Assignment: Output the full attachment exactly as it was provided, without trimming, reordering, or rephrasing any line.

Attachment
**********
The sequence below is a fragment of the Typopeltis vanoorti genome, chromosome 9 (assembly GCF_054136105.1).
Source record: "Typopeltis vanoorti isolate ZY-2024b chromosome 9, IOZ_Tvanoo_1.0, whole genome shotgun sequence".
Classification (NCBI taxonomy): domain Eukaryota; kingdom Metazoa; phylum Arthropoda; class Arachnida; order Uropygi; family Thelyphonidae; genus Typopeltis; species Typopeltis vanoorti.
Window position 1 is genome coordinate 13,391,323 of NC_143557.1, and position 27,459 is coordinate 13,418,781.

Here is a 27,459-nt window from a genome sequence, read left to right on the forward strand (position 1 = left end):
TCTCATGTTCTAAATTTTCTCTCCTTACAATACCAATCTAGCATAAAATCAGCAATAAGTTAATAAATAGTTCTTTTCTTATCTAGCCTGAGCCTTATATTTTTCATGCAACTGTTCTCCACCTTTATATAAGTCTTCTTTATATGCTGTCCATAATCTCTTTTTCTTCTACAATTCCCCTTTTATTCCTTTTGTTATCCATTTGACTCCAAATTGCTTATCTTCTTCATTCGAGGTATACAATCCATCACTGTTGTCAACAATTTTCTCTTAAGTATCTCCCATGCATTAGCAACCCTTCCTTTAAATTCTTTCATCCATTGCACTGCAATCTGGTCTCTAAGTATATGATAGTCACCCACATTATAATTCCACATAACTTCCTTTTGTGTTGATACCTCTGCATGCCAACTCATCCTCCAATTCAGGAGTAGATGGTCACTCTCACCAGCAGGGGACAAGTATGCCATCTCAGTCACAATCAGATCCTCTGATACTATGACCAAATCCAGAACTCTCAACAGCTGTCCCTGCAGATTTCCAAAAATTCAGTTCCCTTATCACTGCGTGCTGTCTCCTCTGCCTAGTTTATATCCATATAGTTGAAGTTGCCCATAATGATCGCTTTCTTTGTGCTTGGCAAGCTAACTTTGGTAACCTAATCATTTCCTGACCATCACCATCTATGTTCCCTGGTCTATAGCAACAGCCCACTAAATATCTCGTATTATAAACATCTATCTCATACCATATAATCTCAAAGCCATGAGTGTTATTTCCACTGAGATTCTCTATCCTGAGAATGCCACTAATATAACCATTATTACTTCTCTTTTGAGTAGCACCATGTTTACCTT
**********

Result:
The sequence below is a fragment of the Typopeltis vanoorti genome, chromosome 9 (assembly GCF_054136105.1).
Source record: "Typopeltis vanoorti isolate ZY-2024b chromosome 9, IOZ_Tvanoo_1.0, whole genome shotgun sequence".
Classification (NCBI taxonomy): domain Eukaryota; kingdom Metazoa; phylum Arthropoda; class Arachnida; order Uropygi; family Thelyphonidae; genus Typopeltis; species Typopeltis vanoorti.
Window position 1 is genome coordinate 13,391,323 of NC_143557.1, and position 27,459 is coordinate 13,418,781.

Here is a 27,459-nt window from a genome sequence, read left to right on the forward strand (position 1 = left end):
TCTCATGTTCTAAATTTTCTCTCCTTACAATACCAATCTAGCATAAAATCAGCAATAAGTTAATAAATAGTTCTTTTCTTATCTAGCCTGAGCCTTATATTTTTCATGCAACTGTTCTCCACCTTTATATAAGTCTTCTTTATATGCTGTCCATAATCTCTTTTTCTTCTACAATTCCCCTTTTATTCCTTTTGTTATCCATTTGACTCCAAATTGCTTATCTTCTTCATTCGAGGTATACAATCCATCACTGTTGTCAACAATTTTCTCTTAAGTATCTCCCATGCATTAGCAACCCTTCCTTTAAATTCTTTCATCCATTGCACTGCAATCTGGTCTCTAAGTATATGATAGTCACCCACATTATAATTCCACATAACTTCCTTTTGTGTTGATACCTCTGCATGCCAACTCATCCTCCAATTCAGGAGTAGATGGTCACTCTCACCAGCAGGGGACAAGTATGCCATCTCAGTCACAATCAGATCCTCTGATACTATGACCAAATCCAGAACTCTCAACAGCTGTCCCTGCAGATTTCCAAAAATTCAGTTCCCTTATCACTGCGTGCTGTCTCCTCTGCCTAGTTTATATCCATATAGTTGAAGTTGCCCATAATGATCGCTTTCTTTGTGCTTGGCAAGCTAACTTTGGTAACCTAATCATTTCCTGACCATCACCATCTATGTTCCCTGGTCTATAGCAACAGCCCACTAAATATCTCGTATTATAAACATCTATCTCATACCATATAATCTCAAAGCCATGAGTGTTATTTCCACTGAGATTCTCTATCCTGAGAATGCCACTAATATAACCATTATTACTTCTCTTTTGAGTAGCACCATGTTTACCTT